The Duke and Duchess of Sussex will once again hear a live performance from the gospel choir that sang at their nuptials at the close of the Invictus Games in Sydney...
Kingdom Choir perform at Royal British Legion Festival of Remembrance
The Christian choir that performed at the Duke and Duchess of Sussex's wedding have performed once again to the pair and others for the Royal British Legion Festival of Remembrance.
The show celebrating 100 years since the end of WW1 will air on BBC One on Sunday.
Sharing their joy of performing at the the Royal Albert Hall, the London-based choir posted on their Facebook page: "We are honoured to be part of Royal British Legion Festival Of Remembrance at the Royal Albert Hall to commemorate those who lost their lives in conflicts.
"This year is extra special as we celebrate 100 years since the end of WW1."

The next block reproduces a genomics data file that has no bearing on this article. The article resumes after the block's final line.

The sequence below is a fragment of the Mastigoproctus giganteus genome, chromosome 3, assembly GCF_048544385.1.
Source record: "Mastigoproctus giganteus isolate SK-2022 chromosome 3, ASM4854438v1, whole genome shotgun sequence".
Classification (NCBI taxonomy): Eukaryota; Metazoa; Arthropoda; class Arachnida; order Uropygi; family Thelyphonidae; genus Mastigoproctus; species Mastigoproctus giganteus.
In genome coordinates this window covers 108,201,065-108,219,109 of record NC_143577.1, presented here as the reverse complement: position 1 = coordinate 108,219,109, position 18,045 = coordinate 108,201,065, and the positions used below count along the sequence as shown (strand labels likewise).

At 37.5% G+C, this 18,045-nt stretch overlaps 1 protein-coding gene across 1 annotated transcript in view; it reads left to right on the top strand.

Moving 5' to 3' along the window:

The Duke and Duchess of Sussex were among many who attended the special event.
The event marks 100 years since the signing of the treaty which ended the battle on the Western Front of the First World War at the 11th hour of the 11th day of the 11th month of 1918.
The Duke of Cambridge, the Duke of Sussex, the Duke of York, the Earl of Wessex, the Princess Royal, the Duke of Kent and Prince Michael of Kent all laid tributes to Britain's veterans on the centenary of the Armistice.
Prime Minister Theresa May and Labour leader Jeremy Corbyn also laid wreaths at the foot of the Whitehall memorial, along with Liberal Democrat leader Sir Vince Cable, Foreign Secretary Jeremy Hunt and Speaker of the House of Commons John Bercow.
The traditional two minutes' silence was held at 11 o'clock and was marked by the chiming of Big Ben - despite the ongoing renovations to the clock tower.
The 13.7 tonne bell has been silent since August 2017 since works began, except for ringing in New Year 2018.
It has been fitted with a custom-built electronic mechanism built to power the 200kg striking hammer to ensure it can still sound for important national events while the clockwork undergoes vital repairs.
The end of the silence was marked by cannon fire and The Last Post sounded by the Buglers of the Royal Marines before the wreaths were laid.
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